Everything about Canadian Prime Minister Harper’s trip to Latin America/Caribbean feels creepy. It’s way too reminiscent of Marlon Brando, playing the much hated diplomat in the film, “The Ugly American,” oozing all over the southern half of the Western Hemisphere. Looking to strike a wicked free trade deal, discussing plans for sinking Canada’s tentacles into Haiti, and explaining to Barbadian PM Owen Arthur why he has a standard policy of dissing Cuba, ‘ole Harper never saw PM Arthur’s left hook coming. Harper got his come-uppance when Arthur whacked him over his remarks about Cuba. Tonight, I feel a little less creepy.
Harper, Barbadian leader air differences on Cuba
Updated Thu. Jul. 19 2007 6:50 PM ET
BRIDGETOWN, Barbados — Prime Minister Stephen Harper waded into the sticky topic of relations with Cuba for the first time Thursday, putting him slightly out of step with his Barbadian host.
Harper is in the Caribbean region pushing his hemispheric prescription of democracy, open markets and free trade, and said Canada is ready to start talks on a pact with the 15-member countries of the Caribbean Community (CARICOM).
But when asked if he had plans to visit Cuba, the largest country in the region and one of the biggest economies, Harper said he had no such plans. He said Canadian governments have often, ”expressed concerns about certain aspects of governance and human rights in Cuba.”
Barbadian Prime Minister Owen Arthur responded by underlining Cuba’s right to choose its own path.
He said ”civilized relationships’
‘ between civilized countries were not based on teaching lessons but on ”respect for people’s sovereignty and non-interference and the right for people to pursue alternative paths to their development.”
Arthur has been trying to integrate Cuba into the Caribbean community of nations. Cuban President Fidel Castro has been resolute in keeping the country he has ruled since 1959 out of the group.
Harper had emphasized Canada’s long-standing, normal diplomatic relationship with Cuba, and the continuing investments of Canadian firms in the country. Last summer. Foreign Affairs Minister Peter MacKay underlined that Canada had an “independent policy” on Cuba from that of the United States, which cut off normal relations over 40 years ago.
Former Prime Minister Jean Chretien visited Cuba in 1998 in an effort to further engage the country and press for improvements on human rights issues. But only a few years later, he said he was putting some “northern ice” into the relationship after Castro dealt severely with dissidents Chretien had personally raised with him.
Harper and Arthur found broad areas of agreement on free trade after a one hour meeting.
”We are aware that Canada has been somewhat negligent in recent years,” Harper told Arthur. But ”we are moving forward full throttle on the development of a new economic partnership with this region.”
In a late afternoon speech after meeting 11 Caribbean leaders, Harper put it more succinctly.
”One of the key purposes of my visit here is to launch free trade negotiations between Canada and our CARICOM (Caribbean Community) partners.
”Now I know there is some skepticism within the region about free trade,” he added.
”But frankly, there is no better way to boost living standards over the long term. And your region is following a proven path by working toward a single trading block.”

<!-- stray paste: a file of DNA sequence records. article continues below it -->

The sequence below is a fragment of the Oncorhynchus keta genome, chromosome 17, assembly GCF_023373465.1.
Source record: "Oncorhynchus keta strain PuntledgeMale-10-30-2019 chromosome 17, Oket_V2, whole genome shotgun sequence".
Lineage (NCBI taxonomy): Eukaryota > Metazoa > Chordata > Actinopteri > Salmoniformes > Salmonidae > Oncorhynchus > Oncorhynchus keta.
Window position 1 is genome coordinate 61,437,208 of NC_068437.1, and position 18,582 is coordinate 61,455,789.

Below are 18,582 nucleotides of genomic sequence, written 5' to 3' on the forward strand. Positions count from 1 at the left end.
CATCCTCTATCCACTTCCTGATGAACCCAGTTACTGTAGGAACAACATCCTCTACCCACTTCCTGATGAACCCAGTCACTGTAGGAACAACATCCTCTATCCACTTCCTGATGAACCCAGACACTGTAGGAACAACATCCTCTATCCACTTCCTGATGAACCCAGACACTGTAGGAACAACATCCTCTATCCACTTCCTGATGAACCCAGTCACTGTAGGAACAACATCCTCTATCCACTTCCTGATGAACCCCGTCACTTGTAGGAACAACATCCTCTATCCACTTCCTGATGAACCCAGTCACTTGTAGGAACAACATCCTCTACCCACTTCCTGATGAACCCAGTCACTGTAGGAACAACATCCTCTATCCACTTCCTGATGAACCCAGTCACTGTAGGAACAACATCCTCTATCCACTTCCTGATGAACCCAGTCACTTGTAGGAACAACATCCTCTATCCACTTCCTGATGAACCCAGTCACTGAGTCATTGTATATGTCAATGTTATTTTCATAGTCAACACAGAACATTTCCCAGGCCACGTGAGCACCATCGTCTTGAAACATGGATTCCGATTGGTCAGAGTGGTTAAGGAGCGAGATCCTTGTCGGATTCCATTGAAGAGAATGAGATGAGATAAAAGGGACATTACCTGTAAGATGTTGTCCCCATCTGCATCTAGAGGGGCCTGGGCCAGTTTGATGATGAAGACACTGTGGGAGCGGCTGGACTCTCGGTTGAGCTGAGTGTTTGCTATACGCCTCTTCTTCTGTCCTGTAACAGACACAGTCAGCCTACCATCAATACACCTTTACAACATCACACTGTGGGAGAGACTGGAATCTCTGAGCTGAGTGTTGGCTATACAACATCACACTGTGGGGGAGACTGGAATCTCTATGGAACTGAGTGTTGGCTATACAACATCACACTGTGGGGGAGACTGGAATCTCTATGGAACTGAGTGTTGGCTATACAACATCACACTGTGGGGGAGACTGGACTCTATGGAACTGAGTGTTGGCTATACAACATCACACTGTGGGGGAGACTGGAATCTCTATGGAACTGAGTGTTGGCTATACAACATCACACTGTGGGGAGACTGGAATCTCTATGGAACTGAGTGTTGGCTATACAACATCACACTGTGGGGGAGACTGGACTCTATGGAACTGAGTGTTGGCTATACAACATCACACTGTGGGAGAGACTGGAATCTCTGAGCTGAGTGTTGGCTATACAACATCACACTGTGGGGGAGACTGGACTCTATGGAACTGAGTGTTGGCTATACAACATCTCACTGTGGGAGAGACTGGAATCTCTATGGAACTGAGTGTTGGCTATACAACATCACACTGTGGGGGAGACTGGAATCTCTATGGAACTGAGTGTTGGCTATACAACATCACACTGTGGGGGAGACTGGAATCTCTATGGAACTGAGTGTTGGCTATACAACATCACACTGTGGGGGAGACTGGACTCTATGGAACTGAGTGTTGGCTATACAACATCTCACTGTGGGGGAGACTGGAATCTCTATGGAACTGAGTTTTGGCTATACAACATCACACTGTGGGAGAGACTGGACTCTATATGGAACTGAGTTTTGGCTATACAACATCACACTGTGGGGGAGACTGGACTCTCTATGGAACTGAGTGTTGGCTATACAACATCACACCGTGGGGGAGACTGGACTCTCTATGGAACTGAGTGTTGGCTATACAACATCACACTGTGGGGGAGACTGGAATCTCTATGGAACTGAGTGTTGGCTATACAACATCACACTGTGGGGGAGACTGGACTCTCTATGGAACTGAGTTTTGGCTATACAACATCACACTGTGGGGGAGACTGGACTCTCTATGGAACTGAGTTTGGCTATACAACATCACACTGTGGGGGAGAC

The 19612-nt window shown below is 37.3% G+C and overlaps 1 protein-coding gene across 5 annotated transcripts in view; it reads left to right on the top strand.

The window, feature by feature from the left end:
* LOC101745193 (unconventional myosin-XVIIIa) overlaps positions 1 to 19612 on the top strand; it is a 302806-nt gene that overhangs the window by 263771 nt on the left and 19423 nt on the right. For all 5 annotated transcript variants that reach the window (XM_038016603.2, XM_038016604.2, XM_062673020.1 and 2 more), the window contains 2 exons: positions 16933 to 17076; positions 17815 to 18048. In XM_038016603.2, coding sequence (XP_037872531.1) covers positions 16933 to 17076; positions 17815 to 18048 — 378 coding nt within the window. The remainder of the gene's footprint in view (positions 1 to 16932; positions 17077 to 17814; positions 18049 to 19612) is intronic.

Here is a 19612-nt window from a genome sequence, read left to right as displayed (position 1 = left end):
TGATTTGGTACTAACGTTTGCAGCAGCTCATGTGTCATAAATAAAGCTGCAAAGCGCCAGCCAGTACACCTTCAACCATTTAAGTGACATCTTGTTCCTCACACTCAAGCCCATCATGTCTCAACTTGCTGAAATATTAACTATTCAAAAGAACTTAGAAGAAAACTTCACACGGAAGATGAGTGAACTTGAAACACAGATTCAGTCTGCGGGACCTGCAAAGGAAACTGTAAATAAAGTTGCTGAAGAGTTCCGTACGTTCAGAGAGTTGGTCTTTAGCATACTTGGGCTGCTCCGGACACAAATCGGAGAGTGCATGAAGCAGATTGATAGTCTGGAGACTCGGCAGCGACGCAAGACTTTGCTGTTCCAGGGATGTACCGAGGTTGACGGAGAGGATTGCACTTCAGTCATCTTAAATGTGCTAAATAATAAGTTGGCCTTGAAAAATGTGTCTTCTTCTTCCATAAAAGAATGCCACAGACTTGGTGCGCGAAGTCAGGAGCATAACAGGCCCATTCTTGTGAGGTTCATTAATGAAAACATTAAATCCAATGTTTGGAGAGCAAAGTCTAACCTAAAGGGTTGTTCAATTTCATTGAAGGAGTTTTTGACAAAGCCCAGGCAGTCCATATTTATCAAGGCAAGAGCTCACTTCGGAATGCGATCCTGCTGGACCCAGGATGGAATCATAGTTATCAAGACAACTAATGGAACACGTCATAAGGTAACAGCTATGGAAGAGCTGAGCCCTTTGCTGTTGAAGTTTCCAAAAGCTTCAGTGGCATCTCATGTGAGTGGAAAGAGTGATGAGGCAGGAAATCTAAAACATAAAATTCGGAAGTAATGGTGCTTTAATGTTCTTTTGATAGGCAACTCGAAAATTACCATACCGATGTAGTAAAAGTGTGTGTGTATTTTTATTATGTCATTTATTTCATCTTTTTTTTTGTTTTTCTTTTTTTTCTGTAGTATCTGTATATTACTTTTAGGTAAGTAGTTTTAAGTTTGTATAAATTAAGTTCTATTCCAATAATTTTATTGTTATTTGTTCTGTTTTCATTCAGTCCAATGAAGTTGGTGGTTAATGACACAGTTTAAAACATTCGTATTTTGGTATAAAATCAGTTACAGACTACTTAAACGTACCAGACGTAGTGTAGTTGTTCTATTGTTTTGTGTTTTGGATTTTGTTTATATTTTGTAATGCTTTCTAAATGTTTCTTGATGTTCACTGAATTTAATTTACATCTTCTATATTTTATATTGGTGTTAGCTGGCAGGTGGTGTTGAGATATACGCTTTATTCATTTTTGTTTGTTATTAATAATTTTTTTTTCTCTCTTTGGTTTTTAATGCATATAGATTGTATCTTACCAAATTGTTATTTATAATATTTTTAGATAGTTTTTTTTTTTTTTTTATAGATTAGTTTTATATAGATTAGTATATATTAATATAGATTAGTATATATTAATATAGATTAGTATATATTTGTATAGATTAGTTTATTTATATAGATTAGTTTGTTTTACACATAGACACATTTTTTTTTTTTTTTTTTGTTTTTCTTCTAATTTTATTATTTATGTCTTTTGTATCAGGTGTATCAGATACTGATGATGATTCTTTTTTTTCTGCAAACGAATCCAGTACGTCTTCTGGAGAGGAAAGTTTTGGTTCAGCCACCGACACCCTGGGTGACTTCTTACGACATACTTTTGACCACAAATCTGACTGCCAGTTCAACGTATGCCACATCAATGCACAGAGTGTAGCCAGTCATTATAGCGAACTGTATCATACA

Arthur welcomed the announcement, adding that in fact the region has been ready for free trade since 2001.
He said the time had come to move past from the one-way traffic of Canadian aid and preferential access on a limited number of goods to ”a modern trade agreement.”
That agreement would include free trade in goods as well as services, the fastest growing sector in many Caribbean countries, and a dispute resolution mechanism, Arthur said.
Arthur also doubted that all Caribbean nations were ready for full-fledged free trade, saying the process must be nuanced enough to respect the special circumstances of smaller, poorer islands.
Outside the U.S. and Mexico, the Caribbean nations are already Canada’s largest trade and investment partners in the region, with over $60 billion in foreign investments, mostly in financial services, mining, energy and tourism.
As well, Haiti, which the prime minister will visit Friday, is the largest recipient of foreign aid in the hemisphere, with commitments of $520 million between 2006 and 2011.
Arthur praised Canada’s generosity towards the region’s biggest have-not country, but said the international community will have to do more than throw money at Haiti to rescue the country of seven million from it’s long nightmare.
”It is not enough to throw a lot of financial resources at Haiti. The most important thing is to develop in Haiti the capability to absorb the financial pledges,” he said.
”At this stage our greatest support of Haiti is to help put in place the basic institutions of a civil society, a judiciary that works, a civil service that works, a customs, and all those things that are basic.”
Before leaving, Arthur took note of Finance Minister Jim Flaherty’s budget measure aimed at preventing Canadian corporations from avoiding taxes in havens such as Barbados. He said his country was not looking to “defraud Revenue Canada” and is prepared to take action to resolve any problems that may exist, but did not offer specifics.